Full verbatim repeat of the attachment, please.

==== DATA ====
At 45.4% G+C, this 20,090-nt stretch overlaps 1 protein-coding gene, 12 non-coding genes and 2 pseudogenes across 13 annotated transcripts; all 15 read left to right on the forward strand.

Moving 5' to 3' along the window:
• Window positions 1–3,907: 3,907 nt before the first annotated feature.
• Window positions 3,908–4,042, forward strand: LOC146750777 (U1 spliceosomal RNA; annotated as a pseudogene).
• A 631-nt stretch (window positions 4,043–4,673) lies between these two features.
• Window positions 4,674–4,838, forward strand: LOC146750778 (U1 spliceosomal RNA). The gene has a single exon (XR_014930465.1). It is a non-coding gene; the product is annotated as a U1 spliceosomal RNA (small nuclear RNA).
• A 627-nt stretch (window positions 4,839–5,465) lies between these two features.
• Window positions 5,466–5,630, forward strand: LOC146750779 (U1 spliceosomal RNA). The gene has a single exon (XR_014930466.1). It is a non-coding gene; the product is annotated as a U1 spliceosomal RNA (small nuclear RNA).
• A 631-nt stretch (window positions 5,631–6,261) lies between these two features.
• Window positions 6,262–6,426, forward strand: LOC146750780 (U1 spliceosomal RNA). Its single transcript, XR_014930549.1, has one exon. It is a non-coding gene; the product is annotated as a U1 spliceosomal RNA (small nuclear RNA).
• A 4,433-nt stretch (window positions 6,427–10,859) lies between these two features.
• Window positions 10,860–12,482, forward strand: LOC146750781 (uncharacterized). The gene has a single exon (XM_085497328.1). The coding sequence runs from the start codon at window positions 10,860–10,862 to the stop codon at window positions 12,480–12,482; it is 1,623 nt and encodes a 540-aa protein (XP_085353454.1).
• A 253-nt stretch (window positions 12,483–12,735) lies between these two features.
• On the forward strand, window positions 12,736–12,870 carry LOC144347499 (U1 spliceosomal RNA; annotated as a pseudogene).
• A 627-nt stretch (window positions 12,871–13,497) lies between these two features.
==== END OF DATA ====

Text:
At 45.4% G+C, this 20,090-nt stretch overlaps 1 protein-coding gene, 12 non-coding genes and 2 pseudogenes across 13 annotated transcripts; all 15 read left to right on the forward strand.

Moving 5' to 3' along the window:
• Window positions 1–3,907: 3,907 nt before the first annotated feature.
• Window positions 3,908–4,042, forward strand: LOC146750777 (U1 spliceosomal RNA; annotated as a pseudogene).
• A 631-nt stretch (window positions 4,043–4,673) lies between these two features.
• Window positions 4,674–4,838, forward strand: LOC146750778 (U1 spliceosomal RNA). The gene has a single exon (XR_014930465.1). It is a non-coding gene; the product is annotated as a U1 spliceosomal RNA (small nuclear RNA).
• A 627-nt stretch (window positions 4,839–5,465) lies between these two features.
• Window positions 5,466–5,630, forward strand: LOC146750779 (U1 spliceosomal RNA). The gene has a single exon (XR_014930466.1). It is a non-coding gene; the product is annotated as a U1 spliceosomal RNA (small nuclear RNA).
• A 631-nt stretch (window positions 5,631–6,261) lies between these two features.
• Window positions 6,262–6,426, forward strand: LOC146750780 (U1 spliceosomal RNA). Its single transcript, XR_014930549.1, has one exon. It is a non-coding gene; the product is annotated as a U1 spliceosomal RNA (small nuclear RNA).
• A 4,433-nt stretch (window positions 6,427–10,859) lies between these two features.
• Window positions 10,860–12,482, forward strand: LOC146750781 (uncharacterized). The gene has a single exon (XM_085497328.1). The coding sequence runs from the start codon at window positions 10,860–10,862 to the stop codon at window positions 12,480–12,482; it is 1,623 nt and encodes a 540-aa protein (XP_085353454.1).
• A 253-nt stretch (window positions 12,483–12,735) lies between these two features.
• On the forward strand, window positions 12,736–12,870 carry LOC144347499 (U1 spliceosomal RNA; annotated as a pseudogene).
• A 627-nt stretch (window positions 12,871–13,497) lies between these two features.